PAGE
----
Whereas the dynamics of some species might rapidly respond to landscape changes (e.g. Alcocer-Rodríguez et al. 2020), this response may often show time-lags, especially in long-lived species (Morris et al. 2008; Metzger et al. 2009). Time-lag response can generate two types of land-use legacies (Lira et al. 2012): species credit and extinction debt, which refer to species that may become more or less abundant following the improvement or worsening of habitat quality, respectively (Hanski 2000; Daskalova et al. 2020). Land-use legacies have mainly been analysed in the context of extinction debt responses in communities (Figueiredo et al. 2019), and very few studies have analysed the extinction debt of single species (see Pandit et al. 2017; Sergio et al. 2019; Alcocer-Rodríguez et al. 2020) and mostly in a metapopulation context (Schtickzelle et al. 2005).

The potentially lagged response to land-use changes makes observational studies unfeasible for long-living species (Lindenmayer et al. 2012; Ewers et al. 2013). An alternative to observational studies is use of the interdisciplinary approach of computer simulation modelling (Stillman et al. 2015). For example, individual-based simulation models (IBM; Wiegand et al. 2004; Grimm and Railsback 2005; Grimm et al. 2006; Jiménez-Franco et al. 2020a) can integrate the knowledge and field data that are available on the spatially explicit movement of individuals and demographic processes into a common framework. IBMs are effective tools in assessing emerging spatial effects (DeAngelis and Grimm 2014), such as that of mate-finding Allee effects (Jiménez-Franco et al. 2020a), while the effect of low survival or reproduction rates on population dynamics can be assessed well with age-structured matrix models (Caswell 2001; Graciá et al. 2020a). The IBMs developed with specific management goals in mind usually require a high degree of detail, which is essential for making predictions, but IBMs are ideally suited to obtain a more principle understanding of the complex phenomena emerging in landscape ecology, such as lagged demographic responses as a consequence of altered movement behaviour in dynamic landscapes (DeAngelis and Grimm 2014). Here the structural (spatial) realism of IBMs allows the essential spatial relations that are important for the question under study to be included, while hypothetical simulation experiments may manipulate the underlying landscape, initial population densities or other important aspects for the question. By taking the latter approach, we can assess the land-use legacies of agricultural abandonment and anthropisation by comparing the development of a simulated population in landscape change scenarios to that of the initial landscape without changes.

The aim of this study is to better understand impacts of land-use changes (agricultural abandonment and anthropisation) on the population dynamics of long-lived species inhabiting fine-grained cultural landscapes. Specifically, we used an individual-based modelling approach to quantify: (a) how changes in movement patterns caused by land-use change might translate into impacts on different aspects of population dynamics; (b) to what extent the response of different aspects of species’ demography are lagged in relation to such land-use changes. To address our general objective, we used the spatially-explicit model STEPLAND (Graciá et al. 2020a; Jiménez-Franco et al. 2020a) that is based on data from intense field studies in southeast Spain of the spatial and demographic processes of the spur-thighed tortoise (Testudo graeca). This species is ideally suited to address our general objective because it is a long-lived species inhabiting an area subject to both, agricultural abandonment and anthropisation, it is threatened by land-use change (Anadón et al. 2007; Graciá et al. 2020b), it shows strong movement responses to land-use change (Anadón et al. 2012), and its spatial and demographic processes are well studied (e.g., Pérez et al. 2002; Rodríguez-Caro et al. 2013, 2017).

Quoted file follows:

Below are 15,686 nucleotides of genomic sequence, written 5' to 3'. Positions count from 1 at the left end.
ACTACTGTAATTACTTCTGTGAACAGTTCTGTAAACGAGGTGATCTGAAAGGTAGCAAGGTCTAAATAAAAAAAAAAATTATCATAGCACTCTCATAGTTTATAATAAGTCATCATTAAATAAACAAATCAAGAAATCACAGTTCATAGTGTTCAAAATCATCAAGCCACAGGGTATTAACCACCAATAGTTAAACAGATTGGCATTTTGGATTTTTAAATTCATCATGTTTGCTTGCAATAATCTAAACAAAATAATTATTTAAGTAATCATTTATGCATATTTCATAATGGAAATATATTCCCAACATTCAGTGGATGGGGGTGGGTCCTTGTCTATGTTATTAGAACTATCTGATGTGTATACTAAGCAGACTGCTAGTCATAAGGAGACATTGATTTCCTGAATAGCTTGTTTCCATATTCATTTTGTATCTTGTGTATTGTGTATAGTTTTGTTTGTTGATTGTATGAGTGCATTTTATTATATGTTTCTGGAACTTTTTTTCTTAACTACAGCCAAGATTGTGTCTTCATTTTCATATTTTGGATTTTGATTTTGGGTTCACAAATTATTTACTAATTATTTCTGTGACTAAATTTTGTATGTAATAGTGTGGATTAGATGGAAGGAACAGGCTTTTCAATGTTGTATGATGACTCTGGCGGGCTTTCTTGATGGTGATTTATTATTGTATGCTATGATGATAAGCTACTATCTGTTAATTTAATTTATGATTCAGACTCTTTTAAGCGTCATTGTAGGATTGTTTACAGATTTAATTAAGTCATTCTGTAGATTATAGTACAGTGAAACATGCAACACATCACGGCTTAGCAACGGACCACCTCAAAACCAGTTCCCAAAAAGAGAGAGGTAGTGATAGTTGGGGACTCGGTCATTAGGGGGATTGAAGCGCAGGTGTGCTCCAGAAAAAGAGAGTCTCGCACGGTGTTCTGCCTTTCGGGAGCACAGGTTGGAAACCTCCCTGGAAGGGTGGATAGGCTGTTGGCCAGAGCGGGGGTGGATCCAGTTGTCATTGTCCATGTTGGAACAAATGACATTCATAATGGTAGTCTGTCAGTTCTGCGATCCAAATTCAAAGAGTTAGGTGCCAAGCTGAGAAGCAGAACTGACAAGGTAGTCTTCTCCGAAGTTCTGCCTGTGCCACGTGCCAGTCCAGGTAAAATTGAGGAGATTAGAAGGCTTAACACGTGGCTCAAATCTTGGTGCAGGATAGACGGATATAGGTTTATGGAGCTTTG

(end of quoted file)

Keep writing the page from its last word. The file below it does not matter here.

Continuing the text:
We hypothesise that changes in movement patterns due to land-use change might interact with a mate-finding Allee effect (Graciá et al. 2020a; Jiménez-Franco et al. 2020a) that could result in either a negative impact on reproduction due to fewer mating opportunities in fragmented landscapes, or in a positive effect due to rising reproduction rates if increased movement distances lead to more mating opportunities.


Model species: the spur-thighed tortoise in SE Spain

The spur-thighed tortoise T. graeca is a medium-sized long-lived tortoise with slow population dynamics, steady population growth rates (Rodríguez-Caro et al. 2017, 2019), delayed maturation (9–12 years; Rodríguez-Caro et al. 2013), and a clutch size of 1–7 eggs. It is endangered (Vulnerable; IUCN 1996), with main threats in Spain being habitat loss and fragmentation caused by anthropogenic activities (e.g. irrigated lands, greenhouses and tourist urban development; Anadón et al. 2007; Graciá et al. 2020b). In Spain T. graeca inhabits heterogeneous cultural landscapes in the coastal mountains of the most arid region of SW Europe, formed by a shrubland matrix that includes other uses, mainly irrigated and non-irrigated crops (Anadón et al. 2006b). Since the 1950s, this area has undergone intense rural depopulation (De Aranzabal et al. 2008), and since the 1980s the region has been subject to agricultural intensification, the development of urban and touristic areas and infrastructure development (Martínez-Fernández et al. 2015). During the last 60 years these processes have created a polarised landscape where natural and anthropisated areas co-occur, often in close proximity, in an area traditionally inhabited by this tortoise.